As will be discussed in detail hereinbelow, message chunks are stored within the central queue in the form of eight linked lists: one list for each different transmitter. Each list contains all the successive message chunks that have been stored for the corresponding transmitter as well as, whenever the need arises, separate successive messages destined therefor. As each message chunk is stored within the central queue, that chunk is simply added to the tail of the corresponding list with that list being extended accordingly. Conventional circuitry within the central queue maintains an internal table (as discussed below in connection with FIG. 7) with entries that maintain links between the chunks then stored within the central queue in order to define the eight lists. In response to the read and write enable signals applied to the central queue, this circuitry manipulates the appropriate list and updates the table: either by accessing the chunk stored at the head of the list in the case of a read operation or adding an incoming message chunk to the tail of this list in the case of a write operation, and altering the list structure accordingly.
Similarly, to control read access to the central queue, each one of transmitters 380 (specifically transmitters 3801, 3802, 3803, . . . , 3808) issues a separate central queue read (output) request signal over a corresponding request lead within leads 383 (which respectively contains paired grant and request leads 3831, 3832, 3833, . . . , 3838) to arbiter 368. In response to the requests then occurring, this arbiter generates a grant signal (GRT-- QO) on leads 365 back to the read enable inputs of the central queue. The status of the grant signals specifies the specific transmitter then accorded permission to obtain a stored chunk from the central queue. In response to these grant signals appearing at the read enable inputs, the central queue reads the message chunk situated at the head of the list for that specific transmitted onto 8-byte bus 370, and then deletes this chunk from the list. In addition, to instruct the specific transmitter to read this message chunk from bus 370, the grant signal is also applied, typically by asserting an appropriate logic level on the grant lead within the appropriate paired request and grant leads 383, to this transmitter.
Having described the overall architecture of our inventive switching circuit, we will now describe various components within this circuit that are relevant to our invention. The specific implementation of each of these components should be readily apparent to anyone skilled in the art from the ensuing high level description. Furthermore, these components utilize internal control and clocking circuitry. Inasmuch as both the composition of this control and clocking circuitry and its connections to the remaining circuitry within each of these components would also be readily apparent to those skilled in the art, then to simplify the drawings and the accompanying discussion, only the interconnections of the control circuitry and its functioning that are pertinent to the present invention will be specifically shown and addressed herein.
FIG. 5 depicts a block diagram of illustrative receiver (input port) 3101 situated within switching circuit 251 (shown in FIGS. 3A and 3B. Receiver 3101 performs the following major functions: administering the ten-lead channel flow-control protocol, buffering incoming messages using an internal queue, deserializing incoming messages into 8-byte chunks and decoding message routing information. In addition, the receiver also routes, in the absence of contention for an output port, chunks to the cross-point switching matrix for low latency transfer therethrough to that output port. If output contention does exist for chunks destined for any output port, the receiver also classifies each of these chunks as critical or non-critical and writes each of these chunks, based upon its classification, into the central queue (for storage in either a corresponding dedicated or shared slot therein).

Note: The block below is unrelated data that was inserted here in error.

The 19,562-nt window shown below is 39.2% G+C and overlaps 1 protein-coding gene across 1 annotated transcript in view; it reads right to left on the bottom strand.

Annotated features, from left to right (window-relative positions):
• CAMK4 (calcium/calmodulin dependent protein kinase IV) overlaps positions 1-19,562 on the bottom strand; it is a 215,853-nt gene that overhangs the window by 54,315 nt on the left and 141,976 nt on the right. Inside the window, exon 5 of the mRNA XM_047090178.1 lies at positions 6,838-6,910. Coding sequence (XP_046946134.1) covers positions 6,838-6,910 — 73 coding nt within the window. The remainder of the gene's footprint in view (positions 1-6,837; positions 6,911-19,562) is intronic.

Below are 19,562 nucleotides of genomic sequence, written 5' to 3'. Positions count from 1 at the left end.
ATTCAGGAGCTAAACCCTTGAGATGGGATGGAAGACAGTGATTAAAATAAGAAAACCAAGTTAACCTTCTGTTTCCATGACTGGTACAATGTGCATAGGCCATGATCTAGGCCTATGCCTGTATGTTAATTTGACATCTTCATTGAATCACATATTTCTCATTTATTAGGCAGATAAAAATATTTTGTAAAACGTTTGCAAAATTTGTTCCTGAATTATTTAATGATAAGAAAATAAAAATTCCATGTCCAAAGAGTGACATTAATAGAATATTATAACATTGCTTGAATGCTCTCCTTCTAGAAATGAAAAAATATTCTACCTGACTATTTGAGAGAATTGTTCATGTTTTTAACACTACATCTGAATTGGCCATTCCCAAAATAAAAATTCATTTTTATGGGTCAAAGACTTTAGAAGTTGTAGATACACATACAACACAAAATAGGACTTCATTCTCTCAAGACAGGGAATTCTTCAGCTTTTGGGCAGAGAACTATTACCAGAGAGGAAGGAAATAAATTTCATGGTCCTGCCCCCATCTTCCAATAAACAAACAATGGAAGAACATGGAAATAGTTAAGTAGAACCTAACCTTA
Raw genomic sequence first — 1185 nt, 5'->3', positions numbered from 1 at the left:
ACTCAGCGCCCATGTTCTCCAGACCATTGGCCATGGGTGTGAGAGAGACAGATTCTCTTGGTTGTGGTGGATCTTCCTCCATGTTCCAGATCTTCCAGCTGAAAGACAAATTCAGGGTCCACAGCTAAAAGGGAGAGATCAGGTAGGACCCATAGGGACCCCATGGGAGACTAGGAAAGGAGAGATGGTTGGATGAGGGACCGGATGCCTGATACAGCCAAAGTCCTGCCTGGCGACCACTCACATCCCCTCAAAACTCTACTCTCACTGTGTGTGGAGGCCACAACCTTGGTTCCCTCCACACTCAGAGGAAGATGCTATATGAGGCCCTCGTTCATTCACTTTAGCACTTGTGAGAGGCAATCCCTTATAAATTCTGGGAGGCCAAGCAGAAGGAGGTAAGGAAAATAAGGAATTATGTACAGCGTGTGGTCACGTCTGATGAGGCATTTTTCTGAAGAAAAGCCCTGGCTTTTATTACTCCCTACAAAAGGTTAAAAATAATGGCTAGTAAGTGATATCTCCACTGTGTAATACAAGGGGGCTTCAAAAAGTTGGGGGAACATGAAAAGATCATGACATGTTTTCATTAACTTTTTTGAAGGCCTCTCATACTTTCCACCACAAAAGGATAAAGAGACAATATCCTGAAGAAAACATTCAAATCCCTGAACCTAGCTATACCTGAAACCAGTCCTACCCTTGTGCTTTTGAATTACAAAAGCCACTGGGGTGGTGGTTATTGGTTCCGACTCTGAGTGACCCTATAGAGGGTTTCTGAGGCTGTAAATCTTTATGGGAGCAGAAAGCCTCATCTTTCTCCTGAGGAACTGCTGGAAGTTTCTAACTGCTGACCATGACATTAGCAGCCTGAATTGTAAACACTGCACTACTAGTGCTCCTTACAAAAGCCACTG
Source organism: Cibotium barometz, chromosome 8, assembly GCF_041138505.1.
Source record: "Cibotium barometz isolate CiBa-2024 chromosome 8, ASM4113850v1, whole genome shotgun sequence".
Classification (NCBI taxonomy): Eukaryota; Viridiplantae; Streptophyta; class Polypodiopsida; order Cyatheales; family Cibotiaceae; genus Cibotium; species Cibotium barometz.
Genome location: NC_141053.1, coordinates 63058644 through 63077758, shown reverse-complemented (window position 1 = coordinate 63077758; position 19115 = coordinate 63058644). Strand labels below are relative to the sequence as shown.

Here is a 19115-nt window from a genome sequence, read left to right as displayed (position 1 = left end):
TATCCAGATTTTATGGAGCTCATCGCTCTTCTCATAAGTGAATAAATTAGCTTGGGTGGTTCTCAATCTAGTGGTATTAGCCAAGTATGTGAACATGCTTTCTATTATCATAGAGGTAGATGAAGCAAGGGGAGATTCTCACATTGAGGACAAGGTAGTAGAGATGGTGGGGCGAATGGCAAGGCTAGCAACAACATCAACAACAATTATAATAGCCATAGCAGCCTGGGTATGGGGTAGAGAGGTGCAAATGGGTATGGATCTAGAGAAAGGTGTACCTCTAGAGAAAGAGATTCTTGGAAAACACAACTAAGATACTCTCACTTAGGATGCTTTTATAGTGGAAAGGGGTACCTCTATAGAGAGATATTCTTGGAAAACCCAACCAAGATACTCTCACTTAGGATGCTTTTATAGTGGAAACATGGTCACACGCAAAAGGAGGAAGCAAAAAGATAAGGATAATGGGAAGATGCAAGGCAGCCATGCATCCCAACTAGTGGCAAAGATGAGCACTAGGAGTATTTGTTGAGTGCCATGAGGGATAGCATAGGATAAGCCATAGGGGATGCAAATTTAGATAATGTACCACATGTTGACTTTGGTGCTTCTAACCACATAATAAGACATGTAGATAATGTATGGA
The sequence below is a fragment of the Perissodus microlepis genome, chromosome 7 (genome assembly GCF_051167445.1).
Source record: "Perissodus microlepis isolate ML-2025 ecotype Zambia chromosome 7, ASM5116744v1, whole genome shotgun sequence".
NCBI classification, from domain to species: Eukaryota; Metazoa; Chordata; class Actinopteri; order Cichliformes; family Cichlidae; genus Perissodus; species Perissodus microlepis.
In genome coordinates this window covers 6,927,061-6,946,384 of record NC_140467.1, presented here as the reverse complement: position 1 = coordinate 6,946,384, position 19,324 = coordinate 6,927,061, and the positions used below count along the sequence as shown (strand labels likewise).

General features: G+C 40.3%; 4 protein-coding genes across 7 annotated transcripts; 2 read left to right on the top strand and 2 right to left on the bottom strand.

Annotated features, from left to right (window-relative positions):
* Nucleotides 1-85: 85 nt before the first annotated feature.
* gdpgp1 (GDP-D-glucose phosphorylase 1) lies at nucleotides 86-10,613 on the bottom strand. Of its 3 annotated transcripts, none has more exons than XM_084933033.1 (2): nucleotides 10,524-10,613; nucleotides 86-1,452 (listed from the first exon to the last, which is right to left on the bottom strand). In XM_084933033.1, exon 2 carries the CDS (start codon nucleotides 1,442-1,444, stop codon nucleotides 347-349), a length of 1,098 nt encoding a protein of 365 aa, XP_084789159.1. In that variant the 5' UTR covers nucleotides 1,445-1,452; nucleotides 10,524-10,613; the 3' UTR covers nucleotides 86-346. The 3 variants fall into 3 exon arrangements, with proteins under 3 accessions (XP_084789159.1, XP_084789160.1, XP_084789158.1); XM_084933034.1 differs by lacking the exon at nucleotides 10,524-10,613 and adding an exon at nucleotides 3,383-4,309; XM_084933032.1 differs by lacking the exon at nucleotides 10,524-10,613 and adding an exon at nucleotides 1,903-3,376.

Specifically, as shown, receiver 3101 contains flow control logic 510, input register 520, FIFO queue 530, error detecting logic 540, control logic 550, routing decoder 560, 8-byte-by-8-bit shift register 570, classifier logic 580 and multiplexer 585. Input leads 221, in implementing the ten-lead flow control protocol described above, separately carry eight data leads and a valid signal on nine leads 311, with the data itself being carried on leads 522 and the valid signal appearing on lead 557; and serial flow control (FC) bits carried on single lead 313. As noted above, the flow control bits implement tokens, each of which grants the recipient of the token the right, in the case of a receiver, to send a byte to a transmitter or, in the case of a transmitter, to receive a byte from a receiver.
Under control of control logic 550, input register 520 provides a single byte (8-bits) of storage to latch each incoming data byte and synchronize that byte to the system clock. This chunk is latched into the register only if that chunk is valid; the latter indicated by a proper level being asserted on valid lead 557 and detected by control logic 550. The chunk is then clocked out of register 520 onto 8-bit leads 525 and applied to an input of both FIFO queue 530 and to error detecting logic 540. Queue 530 is a 31-byte-by-8-bit FIFO queue (implemented from typically a 32-byte section of RAM memory) which is used to provide sequential storage (input buffering) of 31 successive incoming message chunks. Error detecting logic 540 conventionally examines every 62 successive bytes in each incoming frame of 64 successive time-divisionally multiplexed bytes appearing on lead 525 for a bit error(s) by generating an appropriate error correcting code, typically by applying these bytes as input to a pre-defined cyclic redundancy code polynomial. The last two bytes in any such frame contain a value of this polynomial for the prior 62 bytes, but generated by upstream circuitry. Logic 540 compares the value it generates to that in the last two bytes in the frame to discern any discrepancy therebetween. Such a discrepancy indicates a bit error. If such an error is detected, then logic 540 generates an appropriate error signal and supplies that signal, via lead 545, to control logic 550. As a result of this signal, this control logic generates a message to high level control circuitry, specifically control circuitry 340 shown in FIGS. 3A and 3B to appropriately inform the latter of this error and solicit suitable corrective action therefrom.